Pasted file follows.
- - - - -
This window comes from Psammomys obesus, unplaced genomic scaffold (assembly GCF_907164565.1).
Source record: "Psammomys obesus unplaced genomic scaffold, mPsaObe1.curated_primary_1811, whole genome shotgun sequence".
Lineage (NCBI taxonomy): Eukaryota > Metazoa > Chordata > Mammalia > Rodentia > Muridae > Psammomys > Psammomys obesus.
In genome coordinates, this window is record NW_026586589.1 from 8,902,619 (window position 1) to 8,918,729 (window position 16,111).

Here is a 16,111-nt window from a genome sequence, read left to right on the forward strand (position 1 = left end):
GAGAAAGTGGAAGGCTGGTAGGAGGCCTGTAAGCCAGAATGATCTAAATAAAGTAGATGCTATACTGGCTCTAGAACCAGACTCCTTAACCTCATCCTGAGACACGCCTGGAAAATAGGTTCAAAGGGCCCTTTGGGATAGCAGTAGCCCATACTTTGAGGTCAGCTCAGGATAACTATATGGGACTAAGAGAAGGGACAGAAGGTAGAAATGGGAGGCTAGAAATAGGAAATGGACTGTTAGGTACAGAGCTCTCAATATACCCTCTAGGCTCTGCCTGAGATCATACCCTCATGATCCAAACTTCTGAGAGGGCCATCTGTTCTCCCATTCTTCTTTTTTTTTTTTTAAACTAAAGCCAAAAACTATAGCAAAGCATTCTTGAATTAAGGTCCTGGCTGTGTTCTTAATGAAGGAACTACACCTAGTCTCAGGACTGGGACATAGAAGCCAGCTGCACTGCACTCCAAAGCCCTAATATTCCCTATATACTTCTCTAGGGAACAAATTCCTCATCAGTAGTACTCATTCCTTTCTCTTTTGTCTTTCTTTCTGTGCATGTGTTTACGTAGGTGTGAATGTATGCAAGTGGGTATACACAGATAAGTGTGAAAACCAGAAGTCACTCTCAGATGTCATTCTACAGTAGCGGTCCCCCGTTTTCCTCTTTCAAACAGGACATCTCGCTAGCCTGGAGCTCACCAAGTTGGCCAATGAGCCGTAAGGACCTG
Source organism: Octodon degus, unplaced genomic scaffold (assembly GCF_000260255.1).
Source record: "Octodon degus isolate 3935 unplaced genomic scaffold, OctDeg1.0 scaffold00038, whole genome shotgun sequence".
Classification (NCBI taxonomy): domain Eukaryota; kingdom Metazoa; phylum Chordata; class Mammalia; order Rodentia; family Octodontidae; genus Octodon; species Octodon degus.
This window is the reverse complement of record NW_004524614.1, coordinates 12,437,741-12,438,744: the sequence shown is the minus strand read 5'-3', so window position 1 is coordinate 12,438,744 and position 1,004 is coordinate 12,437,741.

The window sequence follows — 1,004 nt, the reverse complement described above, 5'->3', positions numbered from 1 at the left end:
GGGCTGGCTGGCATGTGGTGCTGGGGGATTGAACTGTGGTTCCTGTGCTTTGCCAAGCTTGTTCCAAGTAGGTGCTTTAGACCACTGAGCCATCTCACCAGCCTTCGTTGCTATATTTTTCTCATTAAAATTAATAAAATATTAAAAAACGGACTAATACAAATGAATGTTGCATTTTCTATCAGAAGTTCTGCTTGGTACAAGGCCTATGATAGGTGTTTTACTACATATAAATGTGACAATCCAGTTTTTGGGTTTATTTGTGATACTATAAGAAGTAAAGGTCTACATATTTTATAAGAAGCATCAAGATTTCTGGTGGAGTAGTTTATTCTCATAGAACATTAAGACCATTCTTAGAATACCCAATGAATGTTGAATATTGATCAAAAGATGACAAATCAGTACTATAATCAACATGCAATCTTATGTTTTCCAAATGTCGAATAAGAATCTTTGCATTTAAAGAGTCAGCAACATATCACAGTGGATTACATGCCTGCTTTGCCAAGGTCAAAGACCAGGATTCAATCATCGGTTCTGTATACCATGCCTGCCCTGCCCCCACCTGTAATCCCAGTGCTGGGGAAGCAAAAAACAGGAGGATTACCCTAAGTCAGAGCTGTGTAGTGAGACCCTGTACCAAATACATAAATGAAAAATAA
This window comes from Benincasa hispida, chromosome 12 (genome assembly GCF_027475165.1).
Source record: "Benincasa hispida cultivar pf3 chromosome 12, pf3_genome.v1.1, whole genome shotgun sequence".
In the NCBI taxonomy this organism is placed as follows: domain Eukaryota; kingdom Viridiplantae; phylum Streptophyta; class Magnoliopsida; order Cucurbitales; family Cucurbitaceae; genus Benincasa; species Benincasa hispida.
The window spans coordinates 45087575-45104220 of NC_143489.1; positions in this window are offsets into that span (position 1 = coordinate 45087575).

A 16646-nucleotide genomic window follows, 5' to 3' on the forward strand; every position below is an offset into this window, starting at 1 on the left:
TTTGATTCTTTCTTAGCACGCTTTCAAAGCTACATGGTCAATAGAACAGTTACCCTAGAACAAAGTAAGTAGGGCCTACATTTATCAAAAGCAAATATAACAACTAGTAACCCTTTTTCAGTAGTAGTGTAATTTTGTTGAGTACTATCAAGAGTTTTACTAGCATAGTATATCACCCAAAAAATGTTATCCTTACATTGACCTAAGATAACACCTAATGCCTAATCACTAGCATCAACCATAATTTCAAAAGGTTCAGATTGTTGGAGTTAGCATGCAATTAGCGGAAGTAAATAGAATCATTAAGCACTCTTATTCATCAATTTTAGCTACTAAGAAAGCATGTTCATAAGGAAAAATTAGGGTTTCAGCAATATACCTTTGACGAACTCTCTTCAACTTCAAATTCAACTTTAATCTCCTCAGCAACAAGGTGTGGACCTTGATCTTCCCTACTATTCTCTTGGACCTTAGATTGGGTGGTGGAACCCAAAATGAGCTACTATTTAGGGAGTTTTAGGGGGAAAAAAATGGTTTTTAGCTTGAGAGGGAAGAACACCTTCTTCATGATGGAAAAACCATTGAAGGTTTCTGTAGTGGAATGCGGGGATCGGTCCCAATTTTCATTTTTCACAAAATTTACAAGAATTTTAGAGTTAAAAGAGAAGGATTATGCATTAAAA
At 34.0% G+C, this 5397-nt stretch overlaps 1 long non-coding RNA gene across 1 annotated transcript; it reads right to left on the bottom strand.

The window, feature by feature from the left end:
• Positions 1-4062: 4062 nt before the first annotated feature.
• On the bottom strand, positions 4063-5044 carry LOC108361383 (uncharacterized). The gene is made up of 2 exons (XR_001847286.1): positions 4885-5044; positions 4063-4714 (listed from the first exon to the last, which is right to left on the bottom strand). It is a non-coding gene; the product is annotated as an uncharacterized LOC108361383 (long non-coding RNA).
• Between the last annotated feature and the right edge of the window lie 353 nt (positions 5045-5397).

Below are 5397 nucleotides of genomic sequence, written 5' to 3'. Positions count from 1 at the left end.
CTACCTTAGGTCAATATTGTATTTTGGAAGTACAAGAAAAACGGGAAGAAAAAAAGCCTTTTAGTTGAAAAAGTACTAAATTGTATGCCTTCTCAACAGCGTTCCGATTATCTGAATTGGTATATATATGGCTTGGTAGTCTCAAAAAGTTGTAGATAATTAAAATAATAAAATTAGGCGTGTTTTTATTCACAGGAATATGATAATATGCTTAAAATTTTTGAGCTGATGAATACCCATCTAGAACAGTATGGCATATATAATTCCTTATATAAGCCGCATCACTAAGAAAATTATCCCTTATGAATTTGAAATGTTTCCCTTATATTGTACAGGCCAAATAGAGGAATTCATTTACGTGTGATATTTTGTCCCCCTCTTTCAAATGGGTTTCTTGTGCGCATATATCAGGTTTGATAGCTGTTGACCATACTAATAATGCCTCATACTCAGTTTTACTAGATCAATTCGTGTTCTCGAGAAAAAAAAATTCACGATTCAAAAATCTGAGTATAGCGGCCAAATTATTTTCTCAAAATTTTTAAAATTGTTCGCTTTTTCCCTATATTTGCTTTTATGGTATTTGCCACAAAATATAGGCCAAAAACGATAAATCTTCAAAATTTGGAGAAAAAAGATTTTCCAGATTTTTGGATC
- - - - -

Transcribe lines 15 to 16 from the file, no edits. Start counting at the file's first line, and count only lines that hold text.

In the NCBI taxonomy this organism is placed as follows: domain Eukaryota; kingdom Viridiplantae; phylum Streptophyta; class Magnoliopsida; order Cucurbitales; family Cucurbitaceae; genus Benincasa; species Benincasa hispida.
The window spans coordinates 45087575-45104220 of NC_143489.1; positions in this window are offsets into that span (position 1 = coordinate 45087575).